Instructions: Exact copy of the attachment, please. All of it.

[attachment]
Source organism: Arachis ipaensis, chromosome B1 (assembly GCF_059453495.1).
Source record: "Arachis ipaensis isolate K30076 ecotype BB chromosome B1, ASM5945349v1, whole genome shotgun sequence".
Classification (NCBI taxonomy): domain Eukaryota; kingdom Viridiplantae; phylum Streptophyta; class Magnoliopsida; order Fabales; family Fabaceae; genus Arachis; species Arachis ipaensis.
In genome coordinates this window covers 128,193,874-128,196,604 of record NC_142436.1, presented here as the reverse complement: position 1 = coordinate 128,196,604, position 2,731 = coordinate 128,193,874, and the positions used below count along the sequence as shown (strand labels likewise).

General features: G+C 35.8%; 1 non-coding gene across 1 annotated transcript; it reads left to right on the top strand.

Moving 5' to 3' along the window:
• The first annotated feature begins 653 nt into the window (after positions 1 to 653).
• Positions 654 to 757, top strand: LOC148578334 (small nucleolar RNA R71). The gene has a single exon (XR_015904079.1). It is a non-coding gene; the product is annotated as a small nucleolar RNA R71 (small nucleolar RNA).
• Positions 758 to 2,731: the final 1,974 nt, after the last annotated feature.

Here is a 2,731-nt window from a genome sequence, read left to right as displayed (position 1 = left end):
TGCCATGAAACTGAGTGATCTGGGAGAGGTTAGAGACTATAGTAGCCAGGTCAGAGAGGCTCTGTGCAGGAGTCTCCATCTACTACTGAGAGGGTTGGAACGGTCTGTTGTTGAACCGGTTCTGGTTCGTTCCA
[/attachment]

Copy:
Source organism: Arachis ipaensis, chromosome B1 (assembly GCF_059453495.1).
Source record: "Arachis ipaensis isolate K30076 ecotype BB chromosome B1, ASM5945349v1, whole genome shotgun sequence".
Classification (NCBI taxonomy): domain Eukaryota; kingdom Viridiplantae; phylum Streptophyta; class Magnoliopsida; order Fabales; family Fabaceae; genus Arachis; species Arachis ipaensis.
In genome coordinates this window covers 128,193,874-128,196,604 of record NC_142436.1, presented here as the reverse complement: position 1 = coordinate 128,196,604, position 2,731 = coordinate 128,193,874, and the positions used below count along the sequence as shown (strand labels likewise).

General features: G+C 35.8%; 1 non-coding gene across 1 annotated transcript; it reads left to right on the top strand.

Moving 5' to 3' along the window:
• The first annotated feature begins 653 nt into the window (after positions 1 to 653).
• Positions 654 to 757, top strand: LOC148578334 (small nucleolar RNA R71). The gene has a single exon (XR_015904079.1). It is a non-coding gene; the product is annotated as a small nucleolar RNA R71 (small nucleolar RNA).
• Positions 758 to 2,731: the final 1,974 nt, after the last annotated feature.

Here is a 2,731-nt window from a genome sequence, read left to right as displayed (position 1 = left end):
TGCCATGAAACTGAGTGATCTGGGAGAGGTTAGAGACTATAGTAGCCAGGTCAGAGAGGCTCTGTGCAGGAGTCTCCATCTACTACTGAGAGGGTTGGAACGGTCTGTTGTTGAACCGGTTCTGGTTCGTTCCA